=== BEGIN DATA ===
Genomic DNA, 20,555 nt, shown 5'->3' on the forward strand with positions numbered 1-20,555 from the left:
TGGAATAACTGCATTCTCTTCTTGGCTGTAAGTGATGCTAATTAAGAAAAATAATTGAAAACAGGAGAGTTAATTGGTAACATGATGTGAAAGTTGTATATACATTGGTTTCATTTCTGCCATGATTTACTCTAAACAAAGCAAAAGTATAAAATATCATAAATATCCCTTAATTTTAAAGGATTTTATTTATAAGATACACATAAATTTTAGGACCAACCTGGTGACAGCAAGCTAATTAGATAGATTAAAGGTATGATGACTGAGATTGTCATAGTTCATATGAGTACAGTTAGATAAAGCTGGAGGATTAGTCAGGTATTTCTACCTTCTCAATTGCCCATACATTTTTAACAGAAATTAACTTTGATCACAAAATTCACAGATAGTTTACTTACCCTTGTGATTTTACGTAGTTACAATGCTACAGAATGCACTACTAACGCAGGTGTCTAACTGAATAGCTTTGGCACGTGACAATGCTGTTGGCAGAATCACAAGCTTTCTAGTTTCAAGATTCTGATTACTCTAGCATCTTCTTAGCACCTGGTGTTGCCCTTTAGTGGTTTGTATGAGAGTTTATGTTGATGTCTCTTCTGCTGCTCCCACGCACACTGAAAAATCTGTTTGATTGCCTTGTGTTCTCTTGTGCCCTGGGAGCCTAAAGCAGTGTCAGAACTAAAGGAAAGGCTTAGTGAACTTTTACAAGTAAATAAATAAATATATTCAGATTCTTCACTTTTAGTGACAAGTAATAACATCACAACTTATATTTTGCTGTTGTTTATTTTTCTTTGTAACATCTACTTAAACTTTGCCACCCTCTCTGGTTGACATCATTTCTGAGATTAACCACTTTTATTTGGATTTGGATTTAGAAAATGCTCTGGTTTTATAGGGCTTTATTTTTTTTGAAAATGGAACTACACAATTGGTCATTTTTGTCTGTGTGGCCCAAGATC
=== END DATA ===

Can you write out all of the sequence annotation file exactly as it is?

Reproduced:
Genomic DNA, 20,555 nt, shown 5'->3' on the forward strand with positions numbered 1-20,555 from the left:
TGGAATAACTGCATTCTCTTCTTGGCTGTAAGTGATGCTAATTAAGAAAAATAATTGAAAACAGGAGAGTTAATTGGTAACATGATGTGAAAGTTGTATATACATTGGTTTCATTTCTGCCATGATTTACTCTAAACAAAGCAAAAGTATAAAATATCATAAATATCCCTTAATTTTAAAGGATTTTATTTATAAGATACACATAAATTTTAGGACCAACCTGGTGACAGCAAGCTAATTAGATAGATTAAAGGTATGATGACTGAGATTGTCATAGTTCATATGAGTACAGTTAGATAAAGCTGGAGGATTAGTCAGGTATTTCTACCTTCTCAATTGCCCATACATTTTTAACAGAAATTAACTTTGATCACAAAATTCACAGATAGTTTACTTACCCTTGTGATTTTACGTAGTTACAATGCTACAGAATGCACTACTAACGCAGGTGTCTAACTGAATAGCTTTGGCACGTGACAATGCTGTTGGCAGAATCACAAGCTTTCTAGTTTCAAGATTCTGATTACTCTAGCATCTTCTTAGCACCTGGTGTTGCCCTTTAGTGGTTTGTATGAGAGTTTATGTTGATGTCTCTTCTGCTGCTCCCACGCACACTGAAAAATCTGTTTGATTGCCTTGTGTTCTCTTGTGCCCTGGGAGCCTAAAGCAGTGTCAGAACTAAAGGAAAGGCTTAGTGAACTTTTACAAGTAAATAAATAAATATATTCAGATTCTTCACTTTTAGTGACAAGTAATAACATCACAACTTATATTTTGCTGTTGTTTATTTTTCTTTGTAACATCTACTTAAACTTTGCCACCCTCTCTGGTTGACATCATTTCTGAGATTAACCACTTTTATTTGGATTTGGATTTAGAAAATGCTCTGGTTTTATAGGGCTTTATTTTTTTTGAAAATGGAACTACACAATTGGTCATTTTTGTCTGTGTGGCCCAAGATC